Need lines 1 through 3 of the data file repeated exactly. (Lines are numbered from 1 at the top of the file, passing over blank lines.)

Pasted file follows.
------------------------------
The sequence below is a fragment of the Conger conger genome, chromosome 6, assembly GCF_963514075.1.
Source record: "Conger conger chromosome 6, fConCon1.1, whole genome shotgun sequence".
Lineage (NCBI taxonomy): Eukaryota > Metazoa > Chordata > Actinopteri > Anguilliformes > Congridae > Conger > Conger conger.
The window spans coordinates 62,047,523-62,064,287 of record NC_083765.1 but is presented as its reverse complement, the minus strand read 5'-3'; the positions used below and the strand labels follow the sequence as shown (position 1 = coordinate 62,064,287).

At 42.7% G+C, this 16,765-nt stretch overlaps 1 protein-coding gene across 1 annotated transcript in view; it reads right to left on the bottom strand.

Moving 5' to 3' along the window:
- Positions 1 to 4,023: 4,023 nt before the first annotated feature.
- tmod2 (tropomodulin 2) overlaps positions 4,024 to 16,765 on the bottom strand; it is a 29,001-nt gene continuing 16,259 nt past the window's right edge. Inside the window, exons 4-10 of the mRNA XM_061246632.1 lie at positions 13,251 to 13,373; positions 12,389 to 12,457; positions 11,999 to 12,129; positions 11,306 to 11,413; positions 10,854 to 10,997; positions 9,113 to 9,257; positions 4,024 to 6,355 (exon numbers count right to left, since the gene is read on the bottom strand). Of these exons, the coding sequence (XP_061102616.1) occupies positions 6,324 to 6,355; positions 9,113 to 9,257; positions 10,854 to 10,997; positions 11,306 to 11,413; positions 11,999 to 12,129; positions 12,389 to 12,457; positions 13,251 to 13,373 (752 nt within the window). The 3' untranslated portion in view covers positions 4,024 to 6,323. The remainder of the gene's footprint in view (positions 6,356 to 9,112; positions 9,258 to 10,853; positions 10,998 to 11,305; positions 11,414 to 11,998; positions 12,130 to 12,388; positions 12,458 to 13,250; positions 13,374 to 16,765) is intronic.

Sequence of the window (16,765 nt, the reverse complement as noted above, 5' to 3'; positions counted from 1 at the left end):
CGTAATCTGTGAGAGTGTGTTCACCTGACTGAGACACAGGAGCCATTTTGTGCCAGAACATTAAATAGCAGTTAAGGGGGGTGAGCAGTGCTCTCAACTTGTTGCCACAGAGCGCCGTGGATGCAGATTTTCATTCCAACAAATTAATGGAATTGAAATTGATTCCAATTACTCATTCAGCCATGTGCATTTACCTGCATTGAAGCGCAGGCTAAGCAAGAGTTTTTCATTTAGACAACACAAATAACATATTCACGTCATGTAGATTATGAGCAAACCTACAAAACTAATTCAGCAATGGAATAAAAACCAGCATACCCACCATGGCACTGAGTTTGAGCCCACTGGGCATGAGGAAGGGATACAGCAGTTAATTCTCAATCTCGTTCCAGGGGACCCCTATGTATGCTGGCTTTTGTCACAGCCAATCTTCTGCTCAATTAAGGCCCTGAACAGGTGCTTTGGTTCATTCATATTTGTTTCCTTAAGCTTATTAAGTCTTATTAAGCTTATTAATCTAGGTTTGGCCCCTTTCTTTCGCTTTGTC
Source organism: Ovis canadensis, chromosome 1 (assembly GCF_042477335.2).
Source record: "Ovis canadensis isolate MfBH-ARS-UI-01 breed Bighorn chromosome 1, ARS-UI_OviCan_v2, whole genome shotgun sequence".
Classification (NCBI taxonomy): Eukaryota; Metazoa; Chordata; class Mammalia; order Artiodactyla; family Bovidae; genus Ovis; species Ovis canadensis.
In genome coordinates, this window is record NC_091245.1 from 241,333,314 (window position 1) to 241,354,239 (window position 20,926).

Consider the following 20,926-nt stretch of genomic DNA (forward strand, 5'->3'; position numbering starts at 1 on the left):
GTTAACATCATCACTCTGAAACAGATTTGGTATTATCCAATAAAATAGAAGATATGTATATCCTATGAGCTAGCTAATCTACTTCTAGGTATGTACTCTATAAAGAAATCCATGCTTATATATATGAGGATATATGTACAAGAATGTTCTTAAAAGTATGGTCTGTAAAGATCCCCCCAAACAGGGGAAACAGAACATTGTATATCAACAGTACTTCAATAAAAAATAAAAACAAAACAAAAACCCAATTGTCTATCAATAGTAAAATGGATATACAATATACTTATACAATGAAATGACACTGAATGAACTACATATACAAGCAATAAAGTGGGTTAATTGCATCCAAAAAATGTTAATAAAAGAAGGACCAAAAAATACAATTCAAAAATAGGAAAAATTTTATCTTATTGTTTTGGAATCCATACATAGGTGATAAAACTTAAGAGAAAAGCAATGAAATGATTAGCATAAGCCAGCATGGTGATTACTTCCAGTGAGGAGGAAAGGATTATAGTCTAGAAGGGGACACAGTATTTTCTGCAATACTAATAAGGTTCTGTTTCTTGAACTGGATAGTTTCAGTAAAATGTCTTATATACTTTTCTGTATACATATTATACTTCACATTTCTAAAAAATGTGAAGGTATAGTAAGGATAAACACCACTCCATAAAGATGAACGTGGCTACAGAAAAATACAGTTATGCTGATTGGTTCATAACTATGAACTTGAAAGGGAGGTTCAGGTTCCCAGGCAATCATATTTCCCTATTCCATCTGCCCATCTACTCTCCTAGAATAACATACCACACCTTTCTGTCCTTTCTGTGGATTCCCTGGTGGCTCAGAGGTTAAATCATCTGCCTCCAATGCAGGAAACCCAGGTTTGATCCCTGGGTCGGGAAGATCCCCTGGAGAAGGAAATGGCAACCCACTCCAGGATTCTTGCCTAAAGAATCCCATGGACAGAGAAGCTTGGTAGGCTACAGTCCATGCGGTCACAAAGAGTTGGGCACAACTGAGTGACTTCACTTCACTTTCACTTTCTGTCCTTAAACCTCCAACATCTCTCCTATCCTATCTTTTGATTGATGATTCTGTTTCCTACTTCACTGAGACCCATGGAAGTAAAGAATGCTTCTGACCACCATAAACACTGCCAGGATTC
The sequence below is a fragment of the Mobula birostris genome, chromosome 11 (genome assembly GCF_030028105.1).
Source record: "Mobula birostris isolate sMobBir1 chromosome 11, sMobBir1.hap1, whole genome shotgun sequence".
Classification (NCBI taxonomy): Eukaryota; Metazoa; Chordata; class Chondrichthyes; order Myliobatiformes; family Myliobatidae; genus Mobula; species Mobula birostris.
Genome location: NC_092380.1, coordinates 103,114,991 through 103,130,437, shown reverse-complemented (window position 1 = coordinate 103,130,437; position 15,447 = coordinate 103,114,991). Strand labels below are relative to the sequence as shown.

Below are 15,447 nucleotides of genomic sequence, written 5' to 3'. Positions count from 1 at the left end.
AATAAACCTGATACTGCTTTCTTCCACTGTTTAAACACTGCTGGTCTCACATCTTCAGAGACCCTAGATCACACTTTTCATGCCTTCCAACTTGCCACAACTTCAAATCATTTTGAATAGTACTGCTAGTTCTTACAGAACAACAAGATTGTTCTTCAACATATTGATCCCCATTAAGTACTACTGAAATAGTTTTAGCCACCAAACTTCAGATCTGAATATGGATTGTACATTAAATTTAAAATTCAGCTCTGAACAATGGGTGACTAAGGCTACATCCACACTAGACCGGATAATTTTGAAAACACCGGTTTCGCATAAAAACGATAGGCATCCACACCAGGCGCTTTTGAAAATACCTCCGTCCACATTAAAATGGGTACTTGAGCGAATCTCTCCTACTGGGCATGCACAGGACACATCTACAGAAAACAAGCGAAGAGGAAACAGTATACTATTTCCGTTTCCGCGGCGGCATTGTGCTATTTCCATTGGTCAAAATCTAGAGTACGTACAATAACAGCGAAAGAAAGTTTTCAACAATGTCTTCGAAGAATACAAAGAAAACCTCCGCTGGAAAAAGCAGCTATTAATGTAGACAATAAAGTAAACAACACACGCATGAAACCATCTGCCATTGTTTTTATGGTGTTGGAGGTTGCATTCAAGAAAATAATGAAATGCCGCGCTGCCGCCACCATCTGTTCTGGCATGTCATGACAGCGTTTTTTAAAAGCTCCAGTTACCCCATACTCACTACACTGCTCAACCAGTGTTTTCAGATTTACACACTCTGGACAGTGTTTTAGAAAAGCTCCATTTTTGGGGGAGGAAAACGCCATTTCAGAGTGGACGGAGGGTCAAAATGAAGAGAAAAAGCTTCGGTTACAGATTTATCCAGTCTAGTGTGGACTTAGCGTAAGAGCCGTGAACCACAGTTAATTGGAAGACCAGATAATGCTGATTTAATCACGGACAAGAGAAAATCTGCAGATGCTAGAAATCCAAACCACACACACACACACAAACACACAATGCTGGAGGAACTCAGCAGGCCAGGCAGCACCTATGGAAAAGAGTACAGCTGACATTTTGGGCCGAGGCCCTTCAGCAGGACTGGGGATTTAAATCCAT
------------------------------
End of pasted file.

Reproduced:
The sequence below is a fragment of the Conger conger genome, chromosome 6, assembly GCF_963514075.1.
Source record: "Conger conger chromosome 6, fConCon1.1, whole genome shotgun sequence".
Lineage (NCBI taxonomy): Eukaryota > Metazoa > Chordata > Actinopteri > Anguilliformes > Congridae > Conger > Conger conger.